Romanian instrumental four-piece Methadone Skies will release their new album, Colosseus, April 4 via Haywire Records. It is their third full-length behind 2012’s Enter the Void (review here) and 2014’s Eclectic Electric, and it brings with it five new tracks that feed into a central linear flow across a 39-minute LP span, starting with the push-you-into-the-fray rush of opener “Muscufo” and continuing through the crunching, lumbering finish of closer “Master of Convulsions.” Between those two, on “The Elemental,” the brief, sub-three-minute centerpiece “Ruse” and the title-track, Methadone Skies situate themselves somewhere between heavy rock, psychedelia and progressive doom, playing to one side or the other through songs that are immersive without the need for verses or choruses, and which draw a complex picture of where the Timisoara-based band — guitarists Wehry and Casi, bassist Mihai and drummer Retea — are at seven years into their tenure.
Topped off with artwork by Tonino Bosco, Colosseus begins at a rush with the progressive tapping that starts “Moscufo,” and while much of what ensues will be more indebted to Karma to Burn, they never completely give up that sense of something deeper happening than a simple parade of riffs. By the time it’s three minutes in, “Moscufo” has established a back and forth between dense distorted roll and this airier type of noodling, and as interplay between the two guitars is marked out early as fair game, it becomes a distinguishing factor as Colosseus continues to play out through the flowing stretches of the nine-minute “The Elemental,” which balances post-rock and heavy low end thrust more than ably en route to a half-time-drummed drone-out, less contrasting tones than setting one behind the other to bolster its position, and into “Ruse.” The aforementioned center cut, the shortest at 2:55, is also the most spacious, bringing those post-rock elements to the fore as an interlude. One can’t help but wonder if it was given its title as a reference to the manner in which it lulls the listener into a false sense of security before the heft of the extended B-side tracks “Colosseus” and “Master of Convulsions” kick in, but if it’s delusion, it’s a pleasant one.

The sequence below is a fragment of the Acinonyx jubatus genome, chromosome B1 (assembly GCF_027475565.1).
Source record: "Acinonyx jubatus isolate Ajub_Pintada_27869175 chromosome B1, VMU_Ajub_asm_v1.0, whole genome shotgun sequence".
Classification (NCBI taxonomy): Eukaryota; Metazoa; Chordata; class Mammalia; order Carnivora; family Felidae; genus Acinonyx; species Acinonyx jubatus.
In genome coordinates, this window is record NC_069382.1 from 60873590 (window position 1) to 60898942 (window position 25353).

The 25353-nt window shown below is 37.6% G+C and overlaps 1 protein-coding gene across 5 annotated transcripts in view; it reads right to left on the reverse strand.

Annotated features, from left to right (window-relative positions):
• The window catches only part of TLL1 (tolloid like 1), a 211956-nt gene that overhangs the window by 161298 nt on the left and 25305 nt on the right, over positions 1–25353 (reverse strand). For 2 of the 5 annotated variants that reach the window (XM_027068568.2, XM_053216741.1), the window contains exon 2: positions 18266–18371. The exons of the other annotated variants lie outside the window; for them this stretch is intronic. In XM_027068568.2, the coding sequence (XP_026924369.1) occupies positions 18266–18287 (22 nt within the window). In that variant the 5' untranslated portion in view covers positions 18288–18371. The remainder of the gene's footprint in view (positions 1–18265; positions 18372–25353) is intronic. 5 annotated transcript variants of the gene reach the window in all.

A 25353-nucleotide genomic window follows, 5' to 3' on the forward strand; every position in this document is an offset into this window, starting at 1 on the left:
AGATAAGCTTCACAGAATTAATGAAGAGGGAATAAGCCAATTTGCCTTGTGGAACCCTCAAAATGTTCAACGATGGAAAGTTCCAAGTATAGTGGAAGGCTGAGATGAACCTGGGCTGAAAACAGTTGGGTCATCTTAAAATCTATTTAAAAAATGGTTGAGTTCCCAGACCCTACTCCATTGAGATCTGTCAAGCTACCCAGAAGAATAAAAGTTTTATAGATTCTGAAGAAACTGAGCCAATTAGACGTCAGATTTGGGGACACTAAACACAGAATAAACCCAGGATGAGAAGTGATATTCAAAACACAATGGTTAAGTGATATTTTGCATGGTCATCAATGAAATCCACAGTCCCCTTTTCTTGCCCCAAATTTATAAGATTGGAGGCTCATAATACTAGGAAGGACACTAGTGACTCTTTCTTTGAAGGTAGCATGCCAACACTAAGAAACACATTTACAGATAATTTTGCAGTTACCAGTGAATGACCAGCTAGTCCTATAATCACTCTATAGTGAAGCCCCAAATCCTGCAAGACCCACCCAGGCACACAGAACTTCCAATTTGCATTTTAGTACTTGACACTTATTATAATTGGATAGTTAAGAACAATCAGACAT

With such a peaceful stretch preceding — not to mention with its title — it falls on “Colosseus” to be the album’s most weighted offering, and for its first movement alone it indeed might be that, but as it moves past its initial thrust and chug, it shifts into a long stretch of open tones and far-back percussion that makes “Ruse” seem downright prescient, rather than a work of trickery. Thicker tones reemerge as it passes the halfway point and once again Wehry and Casi lead the winding course, but even as it comes to a fuzzy head past 10 minutes in, “Colosseus” holds true to its overlaid progginess, and in that way it very much represents the record as a whole, which takes a speedy victory lap in the beginnings of “Master of Convulsions,” before a more percussive and grooving break takes hold and sets the stage for the final build. Structurally similar to the title-track ultimately, “Master of Convulsions” is marked out by the massive slowdown in its second half, and while it’s not Methadone Skies‘ only intent with their third offering, clearly they didn’t want to let it end without leaving a crater behind. So be it.
Ahead of the April 4 release for Colosseus, I’m thrilled today to be hosting the premiere of the title-track. You can find it in the YouTube embed below.
Methadone Skies, “Colosseus”
Second reveal from our new album ,COLOSSEUS”, to be released on the 4th of April 2016 via HAYWIRE RECORDS.
Recorded, mixed and mastered at Consonance Studio Timisoara between August 2016 and January 2016.